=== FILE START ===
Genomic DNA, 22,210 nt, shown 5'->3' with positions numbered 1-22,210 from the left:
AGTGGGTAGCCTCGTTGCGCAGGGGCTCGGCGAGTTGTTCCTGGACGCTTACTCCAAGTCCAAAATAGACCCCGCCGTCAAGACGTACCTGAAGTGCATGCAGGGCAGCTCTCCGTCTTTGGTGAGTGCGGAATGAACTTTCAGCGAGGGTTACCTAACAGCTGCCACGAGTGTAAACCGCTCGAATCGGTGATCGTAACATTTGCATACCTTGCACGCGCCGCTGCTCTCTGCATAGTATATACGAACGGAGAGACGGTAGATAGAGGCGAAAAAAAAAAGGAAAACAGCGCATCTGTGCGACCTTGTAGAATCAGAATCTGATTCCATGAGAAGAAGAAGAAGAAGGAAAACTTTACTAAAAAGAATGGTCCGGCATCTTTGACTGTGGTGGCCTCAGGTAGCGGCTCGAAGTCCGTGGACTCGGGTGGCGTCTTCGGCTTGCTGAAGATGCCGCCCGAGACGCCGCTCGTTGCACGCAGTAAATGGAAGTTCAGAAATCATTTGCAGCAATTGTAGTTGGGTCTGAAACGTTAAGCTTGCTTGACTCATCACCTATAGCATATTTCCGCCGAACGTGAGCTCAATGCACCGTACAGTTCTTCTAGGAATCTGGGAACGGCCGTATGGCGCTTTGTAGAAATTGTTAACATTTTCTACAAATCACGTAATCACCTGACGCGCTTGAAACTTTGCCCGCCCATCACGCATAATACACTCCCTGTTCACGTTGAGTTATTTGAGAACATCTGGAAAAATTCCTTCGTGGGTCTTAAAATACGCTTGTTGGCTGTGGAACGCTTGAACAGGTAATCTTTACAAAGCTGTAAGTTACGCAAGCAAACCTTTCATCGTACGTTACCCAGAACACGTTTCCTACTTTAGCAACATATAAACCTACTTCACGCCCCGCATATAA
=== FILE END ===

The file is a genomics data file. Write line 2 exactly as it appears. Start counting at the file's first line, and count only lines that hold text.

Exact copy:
AGTGGGTAGCCTCGTTGCGCAGGGGCTCGGCGAGTTGTTCCTGGACGCTTACTCCAAGTCCAAAATAGACCCCGCCGTCAAGACGTACCTGAAGTGCATGCAGGGCAGCTCTCCGTCTTTGGTGAGTGCGGAATGAACTTTCAGCGAGGGTTACCTAACAGCTGCCACGAGTGTAAACCGCTCGAATCGGTGATCGTAACATTTGCATACCTTGCACGCGCCGCTGCTCTCTGCATAGTATATACGAACGGAGAGACGGTAGATAGAGGCGAAAAAAAAAAGGAAAACAGCGCATCTGTGCGACCTTGTAGAATCAGAATCTGATTCCATGAGAAGAAGAAGAAGAAGGAAAACTTTACTAAAAAGAATGGTCCGGCATCTTTGACTGTGGTGGCCTCAGGTAGCGGCTCGAAGTCCGTGGACTCGGGTGGCGTCTTCGGCTTGCTGAAGATGCCGCCCGAGACGCCGCTCGTTGCACGCAGTAAATGGAAGTTCAGAAATCATTTGCAGCAATTGTAGTTGGGTCTGAAACGTTAAGCTTGCTTGACTCATCACCTATAGCATATTTCCGCCGAACGTGAGCTCAATGCACCGTACAGTTCTTCTAGGAATCTGGGAACGGCCGTATGGCGCTTTGTAGAAATTGTTAACATTTTCTACAAATCACGTAATCACCTGACGCGCTTGAAACTTTGCCCGCCCATCACGCATAATACACTCCCTGTTCACGTTGAGTTATTTGAGAACATCTGGAAAAATTCCTTCGTGGGTCTTAAAATACGCTTGTTGGCTGTGGAACGCTTGAACAGGTAATCTTTACAAAGCTGTAAGTTACGCAAGCAAACCTTTCATCGTACGTTACCCAGAACACGTTTCCTACTTTAGCAACATATAAACCTACTTCACGCCCCGCATATAA